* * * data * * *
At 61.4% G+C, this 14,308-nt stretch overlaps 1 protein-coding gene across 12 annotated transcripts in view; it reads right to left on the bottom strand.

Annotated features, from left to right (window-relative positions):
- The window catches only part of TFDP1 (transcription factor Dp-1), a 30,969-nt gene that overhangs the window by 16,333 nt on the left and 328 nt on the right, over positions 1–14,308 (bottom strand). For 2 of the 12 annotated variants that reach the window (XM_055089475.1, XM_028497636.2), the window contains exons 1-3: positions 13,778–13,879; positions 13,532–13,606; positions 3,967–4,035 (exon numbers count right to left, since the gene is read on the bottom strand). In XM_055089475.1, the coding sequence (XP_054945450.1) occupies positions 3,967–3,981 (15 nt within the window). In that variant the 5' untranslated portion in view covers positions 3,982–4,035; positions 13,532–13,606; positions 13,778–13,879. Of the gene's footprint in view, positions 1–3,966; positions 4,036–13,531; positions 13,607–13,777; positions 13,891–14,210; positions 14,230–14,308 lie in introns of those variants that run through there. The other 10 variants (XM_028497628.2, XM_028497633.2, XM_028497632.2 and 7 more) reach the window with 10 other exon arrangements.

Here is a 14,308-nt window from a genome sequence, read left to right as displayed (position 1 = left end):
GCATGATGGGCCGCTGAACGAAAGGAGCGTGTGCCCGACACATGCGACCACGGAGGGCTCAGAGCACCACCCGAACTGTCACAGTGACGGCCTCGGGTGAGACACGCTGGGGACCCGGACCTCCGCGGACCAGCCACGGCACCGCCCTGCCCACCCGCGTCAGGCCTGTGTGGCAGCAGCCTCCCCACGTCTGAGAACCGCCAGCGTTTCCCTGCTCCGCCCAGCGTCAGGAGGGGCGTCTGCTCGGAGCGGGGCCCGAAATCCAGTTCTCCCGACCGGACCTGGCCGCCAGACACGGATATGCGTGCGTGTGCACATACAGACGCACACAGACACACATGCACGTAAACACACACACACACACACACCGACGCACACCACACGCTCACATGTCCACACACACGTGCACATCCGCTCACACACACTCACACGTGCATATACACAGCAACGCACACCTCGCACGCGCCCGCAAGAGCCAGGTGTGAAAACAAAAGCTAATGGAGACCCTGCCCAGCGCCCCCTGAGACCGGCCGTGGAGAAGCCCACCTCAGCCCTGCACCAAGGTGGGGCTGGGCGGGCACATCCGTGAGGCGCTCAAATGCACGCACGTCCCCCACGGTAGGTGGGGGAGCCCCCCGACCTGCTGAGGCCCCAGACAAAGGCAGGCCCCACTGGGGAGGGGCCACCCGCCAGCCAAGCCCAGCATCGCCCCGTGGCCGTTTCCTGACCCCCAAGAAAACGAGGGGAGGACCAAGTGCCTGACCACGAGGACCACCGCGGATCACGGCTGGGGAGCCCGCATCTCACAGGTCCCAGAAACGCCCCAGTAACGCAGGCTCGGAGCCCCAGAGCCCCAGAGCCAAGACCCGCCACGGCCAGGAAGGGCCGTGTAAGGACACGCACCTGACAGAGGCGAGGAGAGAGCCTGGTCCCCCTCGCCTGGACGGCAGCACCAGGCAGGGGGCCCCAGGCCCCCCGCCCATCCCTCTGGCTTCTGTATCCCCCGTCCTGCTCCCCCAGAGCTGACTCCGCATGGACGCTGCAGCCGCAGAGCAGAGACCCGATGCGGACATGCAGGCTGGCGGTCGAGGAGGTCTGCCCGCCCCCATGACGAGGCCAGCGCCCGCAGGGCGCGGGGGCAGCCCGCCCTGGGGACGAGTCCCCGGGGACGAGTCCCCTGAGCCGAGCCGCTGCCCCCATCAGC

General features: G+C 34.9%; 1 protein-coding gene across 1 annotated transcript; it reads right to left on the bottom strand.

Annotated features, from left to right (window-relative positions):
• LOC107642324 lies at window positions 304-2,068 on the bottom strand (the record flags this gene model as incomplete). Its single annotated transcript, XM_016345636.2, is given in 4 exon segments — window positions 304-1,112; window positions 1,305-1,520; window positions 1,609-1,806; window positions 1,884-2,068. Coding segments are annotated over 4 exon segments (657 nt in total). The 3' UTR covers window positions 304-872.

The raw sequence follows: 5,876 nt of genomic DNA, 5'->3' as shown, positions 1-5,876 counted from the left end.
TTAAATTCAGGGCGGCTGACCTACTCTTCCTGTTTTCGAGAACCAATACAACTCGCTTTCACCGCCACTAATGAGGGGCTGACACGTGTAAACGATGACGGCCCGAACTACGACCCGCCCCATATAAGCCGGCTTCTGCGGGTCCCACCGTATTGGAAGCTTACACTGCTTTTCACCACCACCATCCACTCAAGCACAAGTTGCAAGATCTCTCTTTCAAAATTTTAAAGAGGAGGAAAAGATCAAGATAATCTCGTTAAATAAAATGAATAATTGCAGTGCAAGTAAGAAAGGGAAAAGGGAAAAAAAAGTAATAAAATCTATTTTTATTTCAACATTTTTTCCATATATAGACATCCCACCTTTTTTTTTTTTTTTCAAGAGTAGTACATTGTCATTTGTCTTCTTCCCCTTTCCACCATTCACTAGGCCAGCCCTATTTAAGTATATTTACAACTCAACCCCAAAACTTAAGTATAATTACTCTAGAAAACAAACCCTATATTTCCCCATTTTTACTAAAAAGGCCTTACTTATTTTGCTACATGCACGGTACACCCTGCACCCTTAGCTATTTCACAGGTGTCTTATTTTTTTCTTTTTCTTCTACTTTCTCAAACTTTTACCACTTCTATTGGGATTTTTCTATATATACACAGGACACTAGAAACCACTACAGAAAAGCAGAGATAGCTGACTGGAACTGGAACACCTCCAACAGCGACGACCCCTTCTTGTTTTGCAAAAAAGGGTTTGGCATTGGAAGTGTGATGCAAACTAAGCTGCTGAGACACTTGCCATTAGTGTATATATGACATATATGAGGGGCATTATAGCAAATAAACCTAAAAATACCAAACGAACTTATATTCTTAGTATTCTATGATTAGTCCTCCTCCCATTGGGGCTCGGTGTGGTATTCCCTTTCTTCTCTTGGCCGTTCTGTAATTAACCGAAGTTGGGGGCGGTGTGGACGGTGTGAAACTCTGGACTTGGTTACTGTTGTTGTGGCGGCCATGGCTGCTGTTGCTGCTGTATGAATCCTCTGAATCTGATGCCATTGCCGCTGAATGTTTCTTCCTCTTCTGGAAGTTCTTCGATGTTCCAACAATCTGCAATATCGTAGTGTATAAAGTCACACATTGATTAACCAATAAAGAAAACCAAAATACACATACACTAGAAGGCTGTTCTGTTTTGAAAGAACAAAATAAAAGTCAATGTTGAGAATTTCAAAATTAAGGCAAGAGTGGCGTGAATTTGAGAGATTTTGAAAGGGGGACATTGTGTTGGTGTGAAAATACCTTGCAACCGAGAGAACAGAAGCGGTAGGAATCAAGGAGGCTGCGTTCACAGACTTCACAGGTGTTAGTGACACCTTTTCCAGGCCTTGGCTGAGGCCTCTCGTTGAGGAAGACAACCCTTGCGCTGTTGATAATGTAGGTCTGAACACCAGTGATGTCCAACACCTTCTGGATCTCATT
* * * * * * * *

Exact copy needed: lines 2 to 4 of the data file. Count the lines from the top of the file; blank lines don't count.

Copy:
Annotated features, from left to right (window-relative positions):
- The window catches only part of TFDP1 (transcription factor Dp-1), a 30,969-nt gene that overhangs the window by 16,333 nt on the left and 328 nt on the right, over positions 1–14,308 (bottom strand). For 2 of the 12 annotated variants that reach the window (XM_055089475.1, XM_028497636.2), the window contains exons 1-3: positions 13,778–13,879; positions 13,532–13,606; positions 3,967–4,035 (exon numbers count right to left, since the gene is read on the bottom strand). In XM_055089475.1, the coding sequence (XP_054945450.1) occupies positions 3,967–3,981 (15 nt within the window). In that variant the 5' untranslated portion in view covers positions 3,982–4,035; positions 13,532–13,606; positions 13,778–13,879. Of the gene's footprint in view, positions 1–3,966; positions 4,036–13,531; positions 13,607–13,777; positions 13,891–14,210; positions 14,230–14,308 lie in introns of those variants that run through there. The other 10 variants (XM_028497628.2, XM_028497633.2, XM_028497632.2 and 7 more) reach the window with 10 other exon arrangements.

Here is a 14,308-nt window from a genome sequence, read left to right as displayed (position 1 = left end):